Is it fair to ask if Mormons are Christians?

Matt K. Lewis Senior Contributor
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Evangelical leader Robert Jeffress opened a can of worms when he declared Mormonism a “cult,” and said Mitt Romney “is not a Christian” at the Values Voter summit last weekend.

Ironically for Jeffress, his comments led most mainstream observers to conclude that, because Jeffress seemed a kook, he was 100 percent wrong. Perhaps — and I’m just speculating here — Jeffress was not the best spokesman to articulate such a complex and sensitive theological concept?

The “cult” allegation struck me as especially cheap. But the real debate to be had is over whether or not Mormons are, in fact, “Christians.” I’m of the opinion that one can answer “no” to that question without being rightly labeled a bigot. Yet, as it stands, that may be an unpopular opinion, at least, in the mainstream media. The post-Jeffress consensus seems to be that you’re a Christian if you say you are. This, of course, implies that the word “Christian” has no objective meaning. Most Christian theologians would disagree.

There is little doubt that Jeffress was the wrong man to tackle such a serious theological debate — and that he chose an unfortunate time and place to attempt to do so. Fortunately, other, more capable men have weighed in on the discussion.

One such man was Father Richard John Neuhaus.

As the Washington Post eulogized upon his death, Father Neuhaus was “a onetime Lutheran pastor who was a voice of conscience in the civil rights and antiwar movements of the 1960s and later became a prominent religious conservative and Catholic convert…” Clearly, Neuhaus was not merely some “mega-church” pastor who crashed a political conference seeking his 15 minutes of fame, but rather a man of deep faith and intellect.

And while it would be unfair to casually excerpt Neuhaus’ long and nuanced comments on Mormonism, anyone seriously interested in the topic ought to read Neuhaus’ full column in which he wrestled with the question. I will only note that Neuhaus disagreed with the premise that simply asking if Mormons are Christians is an affront. “To say that Jews, Muslims, or Buddhists are not Christians is no insult. It is a statement of fact, indeed of respect for their difference,” he wrote. “The question is whether that is a fact and a difference that applies also to Mormonism.”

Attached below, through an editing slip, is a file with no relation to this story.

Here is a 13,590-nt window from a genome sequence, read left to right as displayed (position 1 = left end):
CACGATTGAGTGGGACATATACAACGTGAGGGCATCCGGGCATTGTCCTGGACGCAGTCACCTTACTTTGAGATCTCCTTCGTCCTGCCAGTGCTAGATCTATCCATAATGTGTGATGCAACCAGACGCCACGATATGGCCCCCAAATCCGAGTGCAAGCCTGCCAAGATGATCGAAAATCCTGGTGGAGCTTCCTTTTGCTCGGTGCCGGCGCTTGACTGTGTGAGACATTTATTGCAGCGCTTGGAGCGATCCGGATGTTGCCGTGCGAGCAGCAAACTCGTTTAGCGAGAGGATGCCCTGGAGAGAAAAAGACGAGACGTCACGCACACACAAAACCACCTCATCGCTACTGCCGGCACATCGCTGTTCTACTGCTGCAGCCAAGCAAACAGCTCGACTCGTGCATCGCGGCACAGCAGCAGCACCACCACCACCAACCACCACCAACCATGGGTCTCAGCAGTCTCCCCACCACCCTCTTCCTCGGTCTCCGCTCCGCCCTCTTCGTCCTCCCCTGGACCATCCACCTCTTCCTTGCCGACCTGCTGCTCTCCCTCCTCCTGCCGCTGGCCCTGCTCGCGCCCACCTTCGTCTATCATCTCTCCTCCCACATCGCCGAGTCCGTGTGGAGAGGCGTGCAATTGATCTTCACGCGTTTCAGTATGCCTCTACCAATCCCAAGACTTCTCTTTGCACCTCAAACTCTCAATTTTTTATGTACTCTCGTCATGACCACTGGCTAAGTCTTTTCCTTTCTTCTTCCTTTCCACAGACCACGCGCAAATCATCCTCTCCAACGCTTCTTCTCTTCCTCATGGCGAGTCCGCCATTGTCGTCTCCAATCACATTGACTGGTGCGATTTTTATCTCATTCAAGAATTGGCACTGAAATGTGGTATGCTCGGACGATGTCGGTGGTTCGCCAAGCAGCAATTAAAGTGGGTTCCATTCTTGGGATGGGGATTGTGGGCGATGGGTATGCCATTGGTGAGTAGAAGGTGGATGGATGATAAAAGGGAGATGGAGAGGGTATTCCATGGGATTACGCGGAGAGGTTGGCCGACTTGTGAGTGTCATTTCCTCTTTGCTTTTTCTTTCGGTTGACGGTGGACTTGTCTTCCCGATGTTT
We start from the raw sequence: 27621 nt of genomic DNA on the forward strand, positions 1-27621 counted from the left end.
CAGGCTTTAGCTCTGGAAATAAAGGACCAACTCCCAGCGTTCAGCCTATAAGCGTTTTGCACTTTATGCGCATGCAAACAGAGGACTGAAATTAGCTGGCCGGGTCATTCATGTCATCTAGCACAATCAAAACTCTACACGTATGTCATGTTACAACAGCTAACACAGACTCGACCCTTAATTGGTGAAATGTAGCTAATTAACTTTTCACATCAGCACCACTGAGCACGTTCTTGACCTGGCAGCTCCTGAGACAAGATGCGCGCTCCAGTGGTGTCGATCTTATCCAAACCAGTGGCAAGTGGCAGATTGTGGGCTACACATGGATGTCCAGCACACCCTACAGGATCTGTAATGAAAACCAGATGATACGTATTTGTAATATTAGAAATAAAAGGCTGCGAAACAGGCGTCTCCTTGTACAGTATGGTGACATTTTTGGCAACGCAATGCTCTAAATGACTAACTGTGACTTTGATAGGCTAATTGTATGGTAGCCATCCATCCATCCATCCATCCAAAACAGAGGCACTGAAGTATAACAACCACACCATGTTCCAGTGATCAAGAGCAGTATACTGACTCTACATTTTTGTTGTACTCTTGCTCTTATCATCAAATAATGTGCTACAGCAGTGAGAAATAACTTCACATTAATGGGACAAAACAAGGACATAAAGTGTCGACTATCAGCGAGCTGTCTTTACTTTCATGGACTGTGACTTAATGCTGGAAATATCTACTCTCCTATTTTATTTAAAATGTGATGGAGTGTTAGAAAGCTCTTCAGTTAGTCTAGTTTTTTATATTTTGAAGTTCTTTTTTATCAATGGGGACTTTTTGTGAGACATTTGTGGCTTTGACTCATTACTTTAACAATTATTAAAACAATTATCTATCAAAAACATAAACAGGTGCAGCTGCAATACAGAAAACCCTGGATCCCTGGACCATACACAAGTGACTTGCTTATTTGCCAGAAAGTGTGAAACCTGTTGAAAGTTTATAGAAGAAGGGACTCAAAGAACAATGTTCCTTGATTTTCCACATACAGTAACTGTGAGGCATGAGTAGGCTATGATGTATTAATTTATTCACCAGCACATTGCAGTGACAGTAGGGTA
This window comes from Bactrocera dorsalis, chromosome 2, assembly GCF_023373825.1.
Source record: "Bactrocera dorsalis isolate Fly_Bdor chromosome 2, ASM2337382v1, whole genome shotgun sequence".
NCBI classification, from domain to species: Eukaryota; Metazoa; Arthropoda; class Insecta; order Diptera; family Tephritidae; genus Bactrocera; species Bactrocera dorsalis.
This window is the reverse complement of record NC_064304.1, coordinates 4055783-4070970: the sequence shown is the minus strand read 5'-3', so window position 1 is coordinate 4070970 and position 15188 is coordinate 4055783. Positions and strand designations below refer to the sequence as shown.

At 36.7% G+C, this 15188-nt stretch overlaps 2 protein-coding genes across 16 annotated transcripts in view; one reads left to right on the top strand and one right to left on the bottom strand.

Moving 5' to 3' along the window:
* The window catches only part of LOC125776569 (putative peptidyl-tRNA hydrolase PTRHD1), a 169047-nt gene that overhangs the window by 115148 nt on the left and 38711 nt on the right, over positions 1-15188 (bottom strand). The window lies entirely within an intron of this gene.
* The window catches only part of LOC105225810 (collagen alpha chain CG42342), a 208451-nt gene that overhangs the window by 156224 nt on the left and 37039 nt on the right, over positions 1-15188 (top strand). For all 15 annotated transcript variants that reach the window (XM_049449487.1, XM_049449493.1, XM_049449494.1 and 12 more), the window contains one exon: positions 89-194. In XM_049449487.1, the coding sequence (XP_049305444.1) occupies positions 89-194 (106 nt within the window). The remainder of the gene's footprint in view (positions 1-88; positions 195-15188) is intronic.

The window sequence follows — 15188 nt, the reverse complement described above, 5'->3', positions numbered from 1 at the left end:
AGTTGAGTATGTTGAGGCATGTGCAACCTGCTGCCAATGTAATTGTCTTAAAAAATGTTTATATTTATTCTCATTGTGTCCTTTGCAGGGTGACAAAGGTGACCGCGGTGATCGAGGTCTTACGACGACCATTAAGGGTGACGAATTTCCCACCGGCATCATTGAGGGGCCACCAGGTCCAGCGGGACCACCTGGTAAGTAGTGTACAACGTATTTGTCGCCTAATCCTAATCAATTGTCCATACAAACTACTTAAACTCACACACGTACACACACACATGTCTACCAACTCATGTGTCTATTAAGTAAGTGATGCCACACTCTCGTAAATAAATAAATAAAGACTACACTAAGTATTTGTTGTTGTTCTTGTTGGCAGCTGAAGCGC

Other Christians agree. In a column this week, Ken Connor, the chairman of the Center for a Just Society, also defended the legitimacy of asking the question.  Connor noted that The Nicene Creed “incorporates the historic tenets of the Christian faith.” Therefore, Connor argued, “when an individual or group holds itself out as ‘Christian,’ it is a fair exercise to evaluate how their beliefs align with this historic affirmation.”

Not all theologians were as diplomatic. Writing on his popular blog this week, Albert Mohler, president of the Southern Baptist Theological Seminary, argued that traditional Christians do not consider the LDS Church to merely be another Christian denomination. Mohler writes that,

the central claim of Mormonism is that Christianity was corrupt and incomplete until the restoration of the faith with the advent of the Latter-Day Saints and their scripture, The Book of Mormon. Thus, it is just a matter of intellectual honesty to take Joseph Smith, the founder of Mormonism, at his word when he claimed that true Christianity did not exist from the time of the Apostles until the reestablishment of the Aaronic and Melchizedek priesthoods on May 15, 1829.

Regardless of where one comes down on this debate, in the right place and time, this strikes me as a healthy and appropriate theological discussion. As Connor noted, “Since religious truth claims have eternal consequences, isn’t it in the public interest to examine the merits of those claims?”

Pastor Jeffress, of course, unwittingly made a fool of himself, and possibly damaged both Rick Perry and Mitt Romney. What is more, by leveling the charge that Mormonism is a “cult,” and seeking to make political hay of it, he temporarily discredited a legitimate theological perspective.

From the stage of the conference this weekend, Bill Bennett publicly scolded Jeffress, saying: “You did Rick Perry no good, sir, in what you had to say.”

He may have done more than that…

Matt K. Lewis